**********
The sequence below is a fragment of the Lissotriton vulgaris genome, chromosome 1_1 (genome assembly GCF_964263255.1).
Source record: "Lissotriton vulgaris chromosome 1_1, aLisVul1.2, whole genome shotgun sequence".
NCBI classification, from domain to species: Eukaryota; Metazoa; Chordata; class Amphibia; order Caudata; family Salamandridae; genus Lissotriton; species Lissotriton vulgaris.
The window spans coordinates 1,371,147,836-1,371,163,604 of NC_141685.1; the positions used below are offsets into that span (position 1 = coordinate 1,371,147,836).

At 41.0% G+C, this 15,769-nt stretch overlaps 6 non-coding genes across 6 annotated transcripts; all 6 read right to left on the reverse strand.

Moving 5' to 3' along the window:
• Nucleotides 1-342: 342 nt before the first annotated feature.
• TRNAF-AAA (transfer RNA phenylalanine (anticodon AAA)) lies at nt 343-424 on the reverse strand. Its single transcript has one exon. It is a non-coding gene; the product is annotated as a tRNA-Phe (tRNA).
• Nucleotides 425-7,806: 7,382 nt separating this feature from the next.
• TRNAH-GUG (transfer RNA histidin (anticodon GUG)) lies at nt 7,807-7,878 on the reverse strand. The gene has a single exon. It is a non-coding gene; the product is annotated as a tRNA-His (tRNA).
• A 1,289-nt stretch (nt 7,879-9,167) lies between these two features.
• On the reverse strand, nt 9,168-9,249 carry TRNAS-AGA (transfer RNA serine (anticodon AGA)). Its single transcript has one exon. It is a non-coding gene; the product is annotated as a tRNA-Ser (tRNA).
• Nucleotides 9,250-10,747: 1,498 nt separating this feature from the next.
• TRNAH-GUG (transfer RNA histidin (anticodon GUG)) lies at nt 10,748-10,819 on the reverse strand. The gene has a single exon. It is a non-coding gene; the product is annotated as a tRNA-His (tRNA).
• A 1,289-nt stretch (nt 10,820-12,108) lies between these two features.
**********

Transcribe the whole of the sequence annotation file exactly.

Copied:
The sequence below is a fragment of the Lissotriton vulgaris genome, chromosome 1_1 (genome assembly GCF_964263255.1).
Source record: "Lissotriton vulgaris chromosome 1_1, aLisVul1.2, whole genome shotgun sequence".
NCBI classification, from domain to species: Eukaryota; Metazoa; Chordata; class Amphibia; order Caudata; family Salamandridae; genus Lissotriton; species Lissotriton vulgaris.
The window spans coordinates 1,371,147,836-1,371,163,604 of NC_141685.1; the positions used below are offsets into that span (position 1 = coordinate 1,371,147,836).

At 41.0% G+C, this 15,769-nt stretch overlaps 6 non-coding genes across 6 annotated transcripts; all 6 read right to left on the reverse strand.

Moving 5' to 3' along the window:
• Nucleotides 1-342: 342 nt before the first annotated feature.
• TRNAF-AAA (transfer RNA phenylalanine (anticodon AAA)) lies at nt 343-424 on the reverse strand. Its single transcript has one exon. It is a non-coding gene; the product is annotated as a tRNA-Phe (tRNA).
• Nucleotides 425-7,806: 7,382 nt separating this feature from the next.
• TRNAH-GUG (transfer RNA histidin (anticodon GUG)) lies at nt 7,807-7,878 on the reverse strand. The gene has a single exon. It is a non-coding gene; the product is annotated as a tRNA-His (tRNA).
• A 1,289-nt stretch (nt 7,879-9,167) lies between these two features.
• On the reverse strand, nt 9,168-9,249 carry TRNAS-AGA (transfer RNA serine (anticodon AGA)). Its single transcript has one exon. It is a non-coding gene; the product is annotated as a tRNA-Ser (tRNA).
• Nucleotides 9,250-10,747: 1,498 nt separating this feature from the next.
• TRNAH-GUG (transfer RNA histidin (anticodon GUG)) lies at nt 10,748-10,819 on the reverse strand. The gene has a single exon. It is a non-coding gene; the product is annotated as a tRNA-His (tRNA).
• A 1,289-nt stretch (nt 10,820-12,108) lies between these two features.